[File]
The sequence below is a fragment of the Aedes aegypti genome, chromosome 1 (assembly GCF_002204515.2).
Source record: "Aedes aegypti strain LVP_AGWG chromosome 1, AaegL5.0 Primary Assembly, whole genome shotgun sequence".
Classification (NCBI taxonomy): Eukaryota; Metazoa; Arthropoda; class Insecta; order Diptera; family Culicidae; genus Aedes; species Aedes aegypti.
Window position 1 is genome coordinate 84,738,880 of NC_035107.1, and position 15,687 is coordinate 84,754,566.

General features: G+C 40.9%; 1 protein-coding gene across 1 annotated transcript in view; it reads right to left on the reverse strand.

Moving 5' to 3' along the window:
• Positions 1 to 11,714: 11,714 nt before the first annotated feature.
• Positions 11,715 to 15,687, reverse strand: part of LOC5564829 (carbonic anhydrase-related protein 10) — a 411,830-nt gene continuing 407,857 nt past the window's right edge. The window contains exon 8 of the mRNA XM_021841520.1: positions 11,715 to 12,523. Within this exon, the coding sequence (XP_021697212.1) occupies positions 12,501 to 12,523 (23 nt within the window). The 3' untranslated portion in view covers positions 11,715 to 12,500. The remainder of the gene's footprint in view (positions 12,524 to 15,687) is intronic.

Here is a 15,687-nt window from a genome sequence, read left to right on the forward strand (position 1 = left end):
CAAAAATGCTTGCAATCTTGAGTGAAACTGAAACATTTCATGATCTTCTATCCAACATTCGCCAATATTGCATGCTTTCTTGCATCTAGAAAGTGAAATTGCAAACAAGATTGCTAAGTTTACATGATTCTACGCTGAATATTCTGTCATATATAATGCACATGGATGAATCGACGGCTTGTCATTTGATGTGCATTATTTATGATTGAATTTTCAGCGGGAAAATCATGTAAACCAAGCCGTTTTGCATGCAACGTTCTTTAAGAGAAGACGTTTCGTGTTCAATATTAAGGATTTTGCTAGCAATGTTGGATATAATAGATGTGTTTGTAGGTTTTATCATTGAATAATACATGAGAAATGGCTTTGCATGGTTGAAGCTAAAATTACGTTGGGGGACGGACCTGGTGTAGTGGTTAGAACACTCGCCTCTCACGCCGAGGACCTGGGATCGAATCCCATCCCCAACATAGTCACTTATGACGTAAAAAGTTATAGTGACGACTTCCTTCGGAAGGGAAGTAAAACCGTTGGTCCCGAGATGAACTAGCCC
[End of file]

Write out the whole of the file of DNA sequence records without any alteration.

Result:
The sequence below is a fragment of the Aedes aegypti genome, chromosome 1 (assembly GCF_002204515.2).
Source record: "Aedes aegypti strain LVP_AGWG chromosome 1, AaegL5.0 Primary Assembly, whole genome shotgun sequence".
Classification (NCBI taxonomy): Eukaryota; Metazoa; Arthropoda; class Insecta; order Diptera; family Culicidae; genus Aedes; species Aedes aegypti.
Window position 1 is genome coordinate 84,738,880 of NC_035107.1, and position 15,687 is coordinate 84,754,566.

General features: G+C 40.9%; 1 protein-coding gene across 1 annotated transcript in view; it reads right to left on the reverse strand.

Moving 5' to 3' along the window:
• Positions 1 to 11,714: 11,714 nt before the first annotated feature.
• Positions 11,715 to 15,687, reverse strand: part of LOC5564829 (carbonic anhydrase-related protein 10) — a 411,830-nt gene continuing 407,857 nt past the window's right edge. The window contains exon 8 of the mRNA XM_021841520.1: positions 11,715 to 12,523. Within this exon, the coding sequence (XP_021697212.1) occupies positions 12,501 to 12,523 (23 nt within the window). The 3' untranslated portion in view covers positions 11,715 to 12,500. The remainder of the gene's footprint in view (positions 12,524 to 15,687) is intronic.

Here is a 15,687-nt window from a genome sequence, read left to right on the forward strand (position 1 = left end):
CAAAAATGCTTGCAATCTTGAGTGAAACTGAAACATTTCATGATCTTCTATCCAACATTCGCCAATATTGCATGCTTTCTTGCATCTAGAAAGTGAAATTGCAAACAAGATTGCTAAGTTTACATGATTCTACGCTGAATATTCTGTCATATATAATGCACATGGATGAATCGACGGCTTGTCATTTGATGTGCATTATTTATGATTGAATTTTCAGCGGGAAAATCATGTAAACCAAGCCGTTTTGCATGCAACGTTCTTTAAGAGAAGACGTTTCGTGTTCAATATTAAGGATTTTGCTAGCAATGTTGGATATAATAGATGTGTTTGTAGGTTTTATCATTGAATAATACATGAGAAATGGCTTTGCATGGTTGAAGCTAAAATTACGTTGGGGGACGGACCTGGTGTAGTGGTTAGAACACTCGCCTCTCACGCCGAGGACCTGGGATCGAATCCCATCCCCAACATAGTCACTTATGACGTAAAAAGTTATAGTGACGACTTCCTTCGGAAGGGAAGTAAAACCGTTGGTCCCGAGATGAACTAGCCC